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The Bank of Nova Scotia (NYSE:BNS)
Q2 2021 Earnings Call
Jun 01, 2021, 8:00 a.m. ET

Contents:

  • Prepared Remarks
  • Questions and Answers
  • Call Participants

Prepared Remarks:


Philip Smith

Good morning, and welcome to Scotiabank's 2021 second-quarter results presentation. My name is Philip Smith and I'm head of investor relations here at Scotiabank. Presenting to you this morning are Brian Porter, Scotiabank's president and chief executive officer; Raj Viswanathan, our chief financial officer; and Daniel Moore, our chief risk officer. Following our comments, we will be glad to take your questions.

Also present to take questions today are the following Scotiabank executives: Dan Rees from Canadian banking, Glen Gowland from global wealth management, Nacho Deschamps from international banking, and Jake Lawrence and James Neate from global banking markets. Before we begin and on behalf of those speaking today, I will refer you to Slide 2 of our presentation, which contains Scotiabank's caution regarding forward-looking statements. With that, I will now turn the call over to Brian Porter.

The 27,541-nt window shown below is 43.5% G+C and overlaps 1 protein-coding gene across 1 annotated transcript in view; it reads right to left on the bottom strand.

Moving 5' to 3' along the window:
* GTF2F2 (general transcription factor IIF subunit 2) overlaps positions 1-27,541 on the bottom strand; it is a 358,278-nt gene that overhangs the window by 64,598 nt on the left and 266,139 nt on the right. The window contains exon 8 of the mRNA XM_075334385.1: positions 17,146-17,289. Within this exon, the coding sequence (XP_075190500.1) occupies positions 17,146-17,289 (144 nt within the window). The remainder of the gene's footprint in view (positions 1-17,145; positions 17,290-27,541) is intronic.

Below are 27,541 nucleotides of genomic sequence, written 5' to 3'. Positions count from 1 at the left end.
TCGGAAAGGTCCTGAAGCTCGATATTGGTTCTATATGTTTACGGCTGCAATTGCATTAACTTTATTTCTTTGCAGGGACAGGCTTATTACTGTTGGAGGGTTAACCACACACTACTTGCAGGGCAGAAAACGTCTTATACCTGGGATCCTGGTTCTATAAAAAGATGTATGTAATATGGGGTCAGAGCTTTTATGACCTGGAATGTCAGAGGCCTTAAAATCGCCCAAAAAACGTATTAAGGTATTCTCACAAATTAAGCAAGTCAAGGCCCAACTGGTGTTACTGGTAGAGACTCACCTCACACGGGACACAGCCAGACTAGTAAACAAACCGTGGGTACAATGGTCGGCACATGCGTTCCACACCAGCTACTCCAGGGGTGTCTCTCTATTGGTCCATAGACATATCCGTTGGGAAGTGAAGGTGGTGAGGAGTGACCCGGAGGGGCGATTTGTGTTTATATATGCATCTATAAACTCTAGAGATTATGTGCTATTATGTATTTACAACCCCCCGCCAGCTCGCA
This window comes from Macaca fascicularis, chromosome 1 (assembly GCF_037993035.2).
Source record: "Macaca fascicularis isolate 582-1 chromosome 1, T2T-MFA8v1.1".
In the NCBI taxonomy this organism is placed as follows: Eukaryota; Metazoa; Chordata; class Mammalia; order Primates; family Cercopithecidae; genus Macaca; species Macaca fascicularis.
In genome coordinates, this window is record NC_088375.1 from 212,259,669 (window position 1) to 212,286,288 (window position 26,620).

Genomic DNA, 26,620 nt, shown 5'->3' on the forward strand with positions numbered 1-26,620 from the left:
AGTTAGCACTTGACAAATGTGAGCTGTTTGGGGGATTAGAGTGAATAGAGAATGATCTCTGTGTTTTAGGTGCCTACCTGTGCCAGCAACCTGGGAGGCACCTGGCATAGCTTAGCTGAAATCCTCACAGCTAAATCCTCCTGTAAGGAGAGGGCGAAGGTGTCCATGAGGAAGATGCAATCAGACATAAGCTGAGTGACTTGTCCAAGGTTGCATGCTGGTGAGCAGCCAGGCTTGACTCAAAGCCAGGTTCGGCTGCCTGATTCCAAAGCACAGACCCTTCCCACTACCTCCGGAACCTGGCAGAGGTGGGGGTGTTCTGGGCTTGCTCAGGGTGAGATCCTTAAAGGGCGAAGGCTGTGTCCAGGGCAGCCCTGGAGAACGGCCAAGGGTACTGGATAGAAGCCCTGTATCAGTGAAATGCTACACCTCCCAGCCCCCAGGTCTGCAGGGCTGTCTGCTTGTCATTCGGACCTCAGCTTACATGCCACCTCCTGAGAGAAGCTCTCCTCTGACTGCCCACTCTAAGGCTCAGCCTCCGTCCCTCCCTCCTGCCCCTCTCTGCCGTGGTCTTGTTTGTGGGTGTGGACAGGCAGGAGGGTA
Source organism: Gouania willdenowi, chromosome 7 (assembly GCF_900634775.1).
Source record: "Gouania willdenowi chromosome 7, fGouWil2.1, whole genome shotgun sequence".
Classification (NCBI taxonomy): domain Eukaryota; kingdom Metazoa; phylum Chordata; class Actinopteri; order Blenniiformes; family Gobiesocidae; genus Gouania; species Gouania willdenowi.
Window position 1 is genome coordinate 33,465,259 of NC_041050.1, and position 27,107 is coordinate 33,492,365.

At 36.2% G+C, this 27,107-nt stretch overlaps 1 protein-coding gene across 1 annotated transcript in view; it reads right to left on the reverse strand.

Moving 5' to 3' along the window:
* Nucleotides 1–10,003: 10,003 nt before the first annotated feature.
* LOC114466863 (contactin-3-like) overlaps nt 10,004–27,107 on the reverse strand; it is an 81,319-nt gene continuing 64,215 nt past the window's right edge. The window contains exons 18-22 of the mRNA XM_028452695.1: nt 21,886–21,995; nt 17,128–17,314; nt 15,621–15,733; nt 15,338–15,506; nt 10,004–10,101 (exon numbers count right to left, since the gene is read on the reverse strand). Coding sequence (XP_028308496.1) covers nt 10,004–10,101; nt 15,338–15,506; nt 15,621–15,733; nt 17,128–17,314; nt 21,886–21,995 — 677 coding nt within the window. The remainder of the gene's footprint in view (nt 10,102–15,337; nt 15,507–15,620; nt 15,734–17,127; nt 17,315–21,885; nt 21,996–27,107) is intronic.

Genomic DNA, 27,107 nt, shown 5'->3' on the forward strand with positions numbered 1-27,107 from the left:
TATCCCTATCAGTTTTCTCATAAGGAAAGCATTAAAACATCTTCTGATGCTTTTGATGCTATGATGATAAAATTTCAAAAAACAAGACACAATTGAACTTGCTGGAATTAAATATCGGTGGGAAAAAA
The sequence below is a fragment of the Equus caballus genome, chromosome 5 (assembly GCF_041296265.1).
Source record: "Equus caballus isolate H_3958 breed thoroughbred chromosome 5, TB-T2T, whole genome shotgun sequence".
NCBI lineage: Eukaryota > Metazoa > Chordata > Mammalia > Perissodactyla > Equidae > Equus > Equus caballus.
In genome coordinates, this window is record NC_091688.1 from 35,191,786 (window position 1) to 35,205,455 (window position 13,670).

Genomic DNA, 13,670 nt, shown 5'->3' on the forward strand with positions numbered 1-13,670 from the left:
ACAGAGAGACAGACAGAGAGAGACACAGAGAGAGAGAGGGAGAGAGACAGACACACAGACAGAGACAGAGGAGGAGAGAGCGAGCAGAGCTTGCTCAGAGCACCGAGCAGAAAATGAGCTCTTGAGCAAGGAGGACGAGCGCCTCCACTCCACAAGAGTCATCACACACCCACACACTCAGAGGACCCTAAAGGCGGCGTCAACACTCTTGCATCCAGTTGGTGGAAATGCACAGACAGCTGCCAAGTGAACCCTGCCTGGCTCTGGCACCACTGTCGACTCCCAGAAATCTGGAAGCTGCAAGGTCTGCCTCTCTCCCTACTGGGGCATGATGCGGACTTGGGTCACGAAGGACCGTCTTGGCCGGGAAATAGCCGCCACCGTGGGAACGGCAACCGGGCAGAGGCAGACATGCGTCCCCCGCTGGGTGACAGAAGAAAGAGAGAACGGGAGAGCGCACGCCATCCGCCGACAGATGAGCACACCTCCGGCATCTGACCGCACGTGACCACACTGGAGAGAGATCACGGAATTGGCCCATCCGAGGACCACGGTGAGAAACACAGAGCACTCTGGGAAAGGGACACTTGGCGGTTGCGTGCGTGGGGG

Brian Porter -- President and Chief Executive Officer

Thank you, Phil, and good morning everyone. I wanted to make a few comments on the quarter before turning the call over to Raj who will discuss the results in detail. The bank's second-quarter results announced earlier this morning reflect the steady improvement in our financial performance, along with stronger economic conditions and a more positive outlook across our footprint. Our diversified business platform produced good earnings growth, positive year-to-date operating leverage of 3.4%, and higher ROE on both a quarter-over-quarter and a year-over-year basis.

Canadian banking showed solid mortgage and commercial loan growth. Global wealth management produced double-digit growth in earnings in AUM. GBM reported another strong quarterly earnings contribution and international banking continued steady progress toward its run-rate earnings target. We continue to see good operating momentum across the bank, and I am encouraged by the steady month-to-month improvement in both business conditions and our results.

Many of our businesses have yet to return to pre-pandemic global earnings but we see a clear path to achieving this over the near term. In addition to the stronger financial performance, the bank strengthened customer service and our commitment to ESG also stood out in the second quarter. Our commitment to excellent customer service across all channels was recognized in the J.D. Power 2021 Canada Retail Banking Satisfaction Study where the bank rose to No.